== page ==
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Hersh Disc review

29 Feb 2016

You need to look beyond the spec and beneath the surface to reveal the secret of the Hersh Disc's frame

Pop quiz. What do the following acronyms stand for? (1) Nasa (2) Scuba (3) Quango (4) Laser (5) Hersh. Answers on the bottom. OK, I’ll give you one now: Hersh. When I first encountered the brand, I assumed that Hersh was the surname of an ageing Italian master framebuilder who used to create bespoke bikes for pros in the 1960s that were rebranded with the logos of a major bike marque in order to avoid sponsorship conflicts, but who then set up shop for himself when all the big brands shipped production to the Far East. That seems to be the story of most small, Italian-built bike brands, but is actually not the case with Hersh. The company set up in 2009 and the name turns out to be an acronym for History, Energy, Research and development, Sport and High level. Catchy. 

Jigs for hire

Hersh Disc front end

Many bikes these days are rather expensive, and many customers are prepared to pay very large sums to get the bike of their dreams. But that doesn’t mean value isn’t a consideration, even with top-end brands, and with the Hersh Disc I initially couldn’t square the spec sheet with the price. Mechanical Ultegra? Alloy seatpost? In-house wheels? 60tpi tyres? A saddle that can be bought from a large online retailer for less than £18? How do these components add up to a bike with an overall pricetag of £4,895?

That’s not to denigrate any of those individual components, but for almost five grand I’d expect a lot more. To find out what was going on I got in touch with the UK distributor, Ben Higgins, and all became clear. This is no ordinary frame. 

‘Hersh has a core range of frames all entirely handmade in Italy. It’s tube-to-tube construction by a renowned framebuilder, and as such the Disc is fully custom, from the geometry to the ride tuning to the bottom bracket preference,’ Higgins says. ‘It’s all included in the frame price: £2,450.’

Solidity is spread throughout the frame and translates to a comfortable robustness.

Suddenly things didn’t seem so strange. Yes, £2,450 is an awful lot of money for a frameset, but in bespoke bicycle terms it’s actually not that crazy. Especially when you know that the ‘renowned framebuilder’ is Sarto.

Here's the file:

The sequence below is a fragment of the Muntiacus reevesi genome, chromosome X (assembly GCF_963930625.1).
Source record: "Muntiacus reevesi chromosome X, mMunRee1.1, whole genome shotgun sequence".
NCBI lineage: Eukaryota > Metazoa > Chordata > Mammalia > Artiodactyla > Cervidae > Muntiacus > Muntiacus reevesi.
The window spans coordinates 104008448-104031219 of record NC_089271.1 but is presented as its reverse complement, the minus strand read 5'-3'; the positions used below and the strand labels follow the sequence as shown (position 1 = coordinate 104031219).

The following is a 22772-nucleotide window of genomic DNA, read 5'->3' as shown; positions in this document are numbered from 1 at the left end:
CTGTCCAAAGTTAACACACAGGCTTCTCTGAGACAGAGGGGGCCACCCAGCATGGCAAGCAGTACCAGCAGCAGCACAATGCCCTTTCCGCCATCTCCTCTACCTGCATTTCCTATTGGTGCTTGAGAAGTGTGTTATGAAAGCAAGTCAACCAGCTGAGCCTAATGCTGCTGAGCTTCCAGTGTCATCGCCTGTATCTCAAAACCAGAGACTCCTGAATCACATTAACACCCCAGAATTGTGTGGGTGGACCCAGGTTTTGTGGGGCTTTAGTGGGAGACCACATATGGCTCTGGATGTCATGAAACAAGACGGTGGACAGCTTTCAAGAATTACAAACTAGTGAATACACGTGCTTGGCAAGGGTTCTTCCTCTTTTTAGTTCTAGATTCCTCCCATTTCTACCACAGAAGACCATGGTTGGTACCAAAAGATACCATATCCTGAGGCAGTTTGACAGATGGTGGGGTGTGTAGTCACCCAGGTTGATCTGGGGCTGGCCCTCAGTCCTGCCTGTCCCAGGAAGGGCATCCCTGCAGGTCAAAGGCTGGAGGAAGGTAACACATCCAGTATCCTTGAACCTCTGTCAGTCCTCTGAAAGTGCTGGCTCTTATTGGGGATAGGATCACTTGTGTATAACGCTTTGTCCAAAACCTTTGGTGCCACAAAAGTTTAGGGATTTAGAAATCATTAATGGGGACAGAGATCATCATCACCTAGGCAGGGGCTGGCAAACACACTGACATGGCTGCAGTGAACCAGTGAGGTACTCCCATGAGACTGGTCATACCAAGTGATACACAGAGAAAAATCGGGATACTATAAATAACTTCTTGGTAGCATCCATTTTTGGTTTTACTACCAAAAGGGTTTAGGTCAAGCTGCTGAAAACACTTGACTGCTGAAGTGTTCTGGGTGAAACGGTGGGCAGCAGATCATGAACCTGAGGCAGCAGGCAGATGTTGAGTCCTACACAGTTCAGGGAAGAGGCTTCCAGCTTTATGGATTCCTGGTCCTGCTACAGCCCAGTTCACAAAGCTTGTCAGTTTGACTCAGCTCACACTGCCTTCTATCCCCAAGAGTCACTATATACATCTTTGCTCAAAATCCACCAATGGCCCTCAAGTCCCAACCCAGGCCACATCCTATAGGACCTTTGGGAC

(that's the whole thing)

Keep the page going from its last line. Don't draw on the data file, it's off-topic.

Tailor made

Hersh Disc rear mech

It seems odd to be reviewing one bike brand then to start talking about a separate manufacturer, but where the Hersh Disc is concerned it’s necessary. While the name on the down tube is Hersh, the manufacturer of the bike frame is Sarto, and as soon as I discovered this fact, it fired up my interest in the bike. 

Sarto (named after it’s founder Antonio Sarto, and appositely meaning ‘tailor’ in Italian) has been making frames since the 1950s. Go to the Sarto facility just outside Venice and you’ll see a group of highly skilled framebuilders making frames from scratch. They are far from cheap, but having ridden two Sartos previously – the superlight Asola (rebadged as a Nerve 600SL) and the aero-road Sarto Lampo – I’d say they are worth the money, even considering these frames cost north of £3,000 each. 

To some, the idea that a bike brand doesn’t make its own frames but gets them from another supplier down the road might sound like cheating, but the truth is that this goes on in almost every industry, and especially in the bicycle market. Have a scout around the internet and you might be surprised to learn which company has really, physically made your bike. More importantly, if the end result is that you get a truly high quality product, does it really matter what the name on the side is?